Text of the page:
May 03, 2023
The Blue Band Initiative and Preeclampsia Awareness Month
By: Sharon Muza, BS, CD/BDT(DONA), LCCE, FACCE, CLE | 1 Comments
May is Preeclampsia Awareness Month. Preeclampsia, eclampsia, gestational hypertension and HELLP syndrome are all classified as hypertensive disorders of pregnancy (HDPs). Throughout the globe, up to 10% of pregnant people are impacted by HDPs. Preeclampsia often presents as a rapid rise in blood pressure. This can lead to complications that include strokes, seizures, organ failure and death for both the parent and/or the baby. Severe maternal morbidity events impact Black parents at twice the rate of their white peers. Preeclampsia can be a concern during pregnancy and also after delivery, during the postpartum period.
Childbirth educators and other perinatal professionals have a responsibility to inform pregnant people about the signs and symptoms to watch for, in the case of preeclampsia, and to encourage them to reach out to a health care provider if they have any concerns. It is important for people to be insistent, and express their concern to their doctor or midwife and request that their concerns be taken seriously. Oftentimes, especially for Black and brown people, concerns are dismissed and opportunities are missed to prevent a serious consequence.
The Preeclampsia Foundation has created two short videos that educators may find beneficial to share with the families in their classes. The first speaks to the seven symptoms that pregnant people should be aware of, and the second raises the awareness of the risk of preeclampsia in the postpartum period. You can find these videos and other tools associated with Preeclampsia Awareness Month on the Preeclampsia Foundation’s website.
These videos are also available in Spanish.
In order to raise awareness of the preeclampsia risk in pregnant or postpartum people, two states, Minnesota and Washington, have instituted the Blue Band Initiative. According to the Minnesota Perinatal Quality Collaborative (MNPQC), the purpose of the Blue Band Project is to offer “providers in hospitals and clinics screen pregnant and postpartum patients with a universal tool, to determine current and future risk factors for HTN. Patients determined to be at risk are offered education and a blue bracelet to wear throughout pregnancy and up to 6 weeks postpartum. The bracelet identifies the patient as being at risk for eclampsia and provides internet resources for the patient, healthcare professionals, and first responders/EMT’s that the patient may encounter. Patients dawning blue bands are encouraged to alert all healthcare professionals of the risk including those at unplanned visits such as urgent care and ER visits. This strategy works to empower moms with the visual reminder of their diagnosis and the support of those providers who prescribed it with her as she seeks medical care for symptoms or concerns.”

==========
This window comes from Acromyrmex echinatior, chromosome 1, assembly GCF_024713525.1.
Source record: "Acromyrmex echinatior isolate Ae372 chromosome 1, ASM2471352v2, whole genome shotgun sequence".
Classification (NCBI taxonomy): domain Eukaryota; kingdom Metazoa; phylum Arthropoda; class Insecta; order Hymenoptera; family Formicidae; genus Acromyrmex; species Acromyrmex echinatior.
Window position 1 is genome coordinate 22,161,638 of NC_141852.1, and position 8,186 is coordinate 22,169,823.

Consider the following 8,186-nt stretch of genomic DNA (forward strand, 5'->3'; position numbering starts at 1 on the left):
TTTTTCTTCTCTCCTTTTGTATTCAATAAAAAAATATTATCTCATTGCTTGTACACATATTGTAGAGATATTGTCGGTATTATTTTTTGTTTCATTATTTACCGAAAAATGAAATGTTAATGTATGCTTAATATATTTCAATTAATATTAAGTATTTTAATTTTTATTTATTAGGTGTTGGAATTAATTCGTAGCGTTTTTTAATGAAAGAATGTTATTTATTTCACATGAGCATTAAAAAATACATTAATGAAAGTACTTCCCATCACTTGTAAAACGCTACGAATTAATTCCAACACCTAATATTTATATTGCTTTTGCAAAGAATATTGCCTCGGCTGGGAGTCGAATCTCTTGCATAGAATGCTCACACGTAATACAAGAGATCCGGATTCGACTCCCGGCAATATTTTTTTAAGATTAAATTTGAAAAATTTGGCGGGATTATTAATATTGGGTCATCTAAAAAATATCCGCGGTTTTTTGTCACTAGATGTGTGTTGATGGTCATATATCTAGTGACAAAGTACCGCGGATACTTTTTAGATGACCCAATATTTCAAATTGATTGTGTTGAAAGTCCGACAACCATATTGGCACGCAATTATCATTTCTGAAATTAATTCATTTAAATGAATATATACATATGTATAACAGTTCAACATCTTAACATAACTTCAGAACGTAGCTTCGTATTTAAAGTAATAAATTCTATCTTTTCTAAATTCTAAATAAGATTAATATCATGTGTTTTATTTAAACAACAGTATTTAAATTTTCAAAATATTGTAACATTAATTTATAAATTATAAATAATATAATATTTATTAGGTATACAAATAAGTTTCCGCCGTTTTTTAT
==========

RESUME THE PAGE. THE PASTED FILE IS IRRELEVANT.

The MNPQC intends to evaluate the program by collecting quantitative and qualitative data from patients and health care providers who are participating, with the goal of demonstrating a reduction in the number of people impacted by preeclampsia and other HDPs through the use of blue bands to identify those at higher risk. Guidelines on how to implement a similar Blue Band Project in your facility can be found here.
How and when do you talk about preeclampsia in your childbirth classes? Do you include information about the continued risk in the postpartum period? Is there a Blue Band Project or Initiative in your state, province or community? Are you making a point of raising awareness about this serious complication of pregnancy and postpartum during Preeclampsia Awareness Month? Let us know what you do to cover this topic and what you have planned for this month.
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TagsChildbirth education Preeclampsia Preeclampsia Awareness Month Sharon Muza